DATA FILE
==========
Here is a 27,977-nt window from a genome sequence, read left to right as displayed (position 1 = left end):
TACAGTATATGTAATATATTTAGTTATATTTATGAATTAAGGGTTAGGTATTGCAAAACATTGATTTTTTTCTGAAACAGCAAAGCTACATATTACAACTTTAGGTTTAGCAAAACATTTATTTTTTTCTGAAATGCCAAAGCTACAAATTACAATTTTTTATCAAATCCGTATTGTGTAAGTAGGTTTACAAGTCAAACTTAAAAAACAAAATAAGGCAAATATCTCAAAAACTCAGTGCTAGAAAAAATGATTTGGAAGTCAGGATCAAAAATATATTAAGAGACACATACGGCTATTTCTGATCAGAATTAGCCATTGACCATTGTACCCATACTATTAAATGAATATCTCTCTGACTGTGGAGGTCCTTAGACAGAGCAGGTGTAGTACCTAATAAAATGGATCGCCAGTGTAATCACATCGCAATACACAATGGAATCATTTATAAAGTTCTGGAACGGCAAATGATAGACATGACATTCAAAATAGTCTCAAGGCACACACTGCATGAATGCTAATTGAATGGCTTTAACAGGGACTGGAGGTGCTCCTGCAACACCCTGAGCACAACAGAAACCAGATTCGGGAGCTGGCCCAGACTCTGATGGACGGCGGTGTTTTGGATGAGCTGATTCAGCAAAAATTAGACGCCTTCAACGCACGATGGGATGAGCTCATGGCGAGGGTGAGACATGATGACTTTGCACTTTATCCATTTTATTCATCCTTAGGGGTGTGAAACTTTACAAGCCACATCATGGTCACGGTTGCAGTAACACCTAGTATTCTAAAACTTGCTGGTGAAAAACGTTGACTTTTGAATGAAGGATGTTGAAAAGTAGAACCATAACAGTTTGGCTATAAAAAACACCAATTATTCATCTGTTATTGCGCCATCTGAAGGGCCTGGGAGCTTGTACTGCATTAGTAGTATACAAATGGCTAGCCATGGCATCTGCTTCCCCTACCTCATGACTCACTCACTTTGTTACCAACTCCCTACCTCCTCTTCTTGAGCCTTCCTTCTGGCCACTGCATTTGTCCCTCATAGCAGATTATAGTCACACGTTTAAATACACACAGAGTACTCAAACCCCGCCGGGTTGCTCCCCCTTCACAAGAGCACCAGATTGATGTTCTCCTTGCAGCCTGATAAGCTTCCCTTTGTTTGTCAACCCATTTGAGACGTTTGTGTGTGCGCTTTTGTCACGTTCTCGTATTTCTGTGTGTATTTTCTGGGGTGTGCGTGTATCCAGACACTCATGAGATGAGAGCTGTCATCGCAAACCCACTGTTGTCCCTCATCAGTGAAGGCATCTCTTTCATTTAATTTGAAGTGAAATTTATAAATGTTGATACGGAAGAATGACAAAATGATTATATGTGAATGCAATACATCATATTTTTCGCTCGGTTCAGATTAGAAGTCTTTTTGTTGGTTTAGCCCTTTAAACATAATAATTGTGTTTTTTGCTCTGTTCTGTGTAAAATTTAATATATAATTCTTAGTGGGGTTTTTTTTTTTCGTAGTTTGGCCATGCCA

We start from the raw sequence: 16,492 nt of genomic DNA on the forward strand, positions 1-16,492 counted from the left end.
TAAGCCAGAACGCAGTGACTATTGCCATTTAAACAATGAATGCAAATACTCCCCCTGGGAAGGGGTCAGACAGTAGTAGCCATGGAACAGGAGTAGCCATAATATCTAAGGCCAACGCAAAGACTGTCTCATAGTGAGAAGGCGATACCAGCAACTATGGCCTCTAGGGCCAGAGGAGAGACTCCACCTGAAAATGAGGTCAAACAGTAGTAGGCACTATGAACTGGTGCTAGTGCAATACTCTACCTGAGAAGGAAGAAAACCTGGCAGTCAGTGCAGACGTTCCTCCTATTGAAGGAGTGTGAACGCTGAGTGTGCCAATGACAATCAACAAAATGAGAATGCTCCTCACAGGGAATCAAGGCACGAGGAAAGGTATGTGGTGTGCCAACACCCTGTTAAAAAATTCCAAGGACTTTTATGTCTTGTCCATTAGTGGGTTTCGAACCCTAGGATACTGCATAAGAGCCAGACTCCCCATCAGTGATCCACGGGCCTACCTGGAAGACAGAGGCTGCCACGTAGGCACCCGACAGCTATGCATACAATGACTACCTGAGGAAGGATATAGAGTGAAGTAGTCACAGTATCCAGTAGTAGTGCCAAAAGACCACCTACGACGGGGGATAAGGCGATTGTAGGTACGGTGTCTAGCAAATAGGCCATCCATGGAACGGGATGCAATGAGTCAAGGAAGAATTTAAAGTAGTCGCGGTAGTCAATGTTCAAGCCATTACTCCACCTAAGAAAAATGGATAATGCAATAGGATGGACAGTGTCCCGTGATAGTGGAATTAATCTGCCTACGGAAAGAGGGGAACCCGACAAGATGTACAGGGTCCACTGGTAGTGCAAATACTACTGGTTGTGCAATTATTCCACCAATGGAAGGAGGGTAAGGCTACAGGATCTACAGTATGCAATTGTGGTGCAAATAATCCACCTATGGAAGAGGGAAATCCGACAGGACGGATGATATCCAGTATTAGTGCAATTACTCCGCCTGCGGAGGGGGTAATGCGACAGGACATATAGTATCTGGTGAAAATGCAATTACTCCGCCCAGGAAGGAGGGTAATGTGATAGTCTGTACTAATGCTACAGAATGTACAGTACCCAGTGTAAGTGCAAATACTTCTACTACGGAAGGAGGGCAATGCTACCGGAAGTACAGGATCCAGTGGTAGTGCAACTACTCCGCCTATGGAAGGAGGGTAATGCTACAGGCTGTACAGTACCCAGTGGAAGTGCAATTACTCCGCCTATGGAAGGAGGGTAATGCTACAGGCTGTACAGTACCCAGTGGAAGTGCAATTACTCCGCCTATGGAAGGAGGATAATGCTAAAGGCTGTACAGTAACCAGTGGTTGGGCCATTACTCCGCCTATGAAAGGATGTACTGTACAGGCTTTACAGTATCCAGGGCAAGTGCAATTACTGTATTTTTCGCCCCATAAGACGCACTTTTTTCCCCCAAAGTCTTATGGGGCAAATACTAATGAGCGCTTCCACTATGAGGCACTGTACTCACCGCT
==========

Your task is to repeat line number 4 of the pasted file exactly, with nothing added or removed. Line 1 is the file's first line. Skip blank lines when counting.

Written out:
TAAGCCAGAACGCAGTGACTATTGCCATTTAAACAATGAATGCAAATACTCCCCCTGGGAAGGGGTCAGACAGTAGTAGCCATGGAACAGGAGTAGCCATAATATCTAAGGCCAACGCAAAGACTGTCTCATAGTGAGAAGGCGATACCAGCAACTATGGCCTCTAGGGCCAGAGGAGAGACTCCACCTGAAAATGAGGTCAAACAGTAGTAGGCACTATGAACTGGTGCTAGTGCAATACTCTACCTGAGAAGGAAGAAAACCTGGCAGTCAGTGCAGACGTTCCTCCTATTGAAGGAGTGTGAACGCTGAGTGTGCCAATGACAATCAACAAAATGAGAATGCTCCTCACAGGGAATCAAGGCACGAGGAAAGGTATGTGGTGTGCCAACACCCTGTTAAAAAATTCCAAGGACTTTTATGTCTTGTCCATTAGTGGGTTTCGAACCCTAGGATACTGCATAAGAGCCAGACTCCCCATCAGTGATCCACGGGCCTACCTGGAAGACAGAGGCTGCCACGTAGGCACCCGACAGCTATGCATACAATGACTACCTGAGGAAGGATATAGAGTGAAGTAGTCACAGTATCCAGTAGTAGTGCCAAAAGACCACCTACGACGGGGGATAAGGCGATTGTAGGTACGGTGTCTAGCAAATAGGCCATCCATGGAACGGGATGCAATGAGTCAAGGAAGAATTTAAAGTAGTCGCGGTAGTCAATGTTCAAGCCATTACTCCACCTAAGAAAAATGGATAATGCAATAGGATGGACAGTGTCCCGTGATAGTGGAATTAATCTGCCTACGGAAAGAGGGGAACCCGACAAGATGTACAGGGTCCACTGGTAGTGCAAATACTACTGGTTGTGCAATTATTCCACCAATGGAAGGAGGGTAAGGCTACAGGATCTACAGTATGCAATTGTGGTGCAAATAATCCACCTATGGAAGAGGGAAATCCGACAGGACGGATGATATCCAGTATTAGTGCAATTACTCCGCCTGCGGAGGGGGTAATGCGACAGGACATATAGTATCTGGTGAAAATGCAATTACTCCGCCCAGGAAGGAGGGTAATGTGATAGTCTGTACTAATGCTACAGAATGTACAGTACCCAGTGTAAGTGCAAATACTTCTACTACGGAAGGAGGGCAATGCTACCGGAAGTACAGGATCCAGTGGTAGTGCAACTACTCCGCCTATGGAAGGAGGGTAATGCTACAGGCTGTACAGTACCCAGTGGAAGTGCAATTACTCCGCCTATGGAAGGAGGGTAATGCTACAGGCTGTACAGTACCCAGTGGAAGTGCAATTACTCCGCCTATGGAAGGAGGATAATGCTAAAGGCTGTACAGTAACCAGTGGTTGGGCCATTACTCCGCCTATGAAAGGATGTACTGTACAGGCTTTACAGTATCCAGGGCAAGTGCAATTACTGTATTTTTCGCCCCATAAGACGCACTTTTTTCCCCCAAAGTCTTATGGGGCAAATACTAATGAGCGCTTCCACTATGAGGCACTGTACTCACCGCT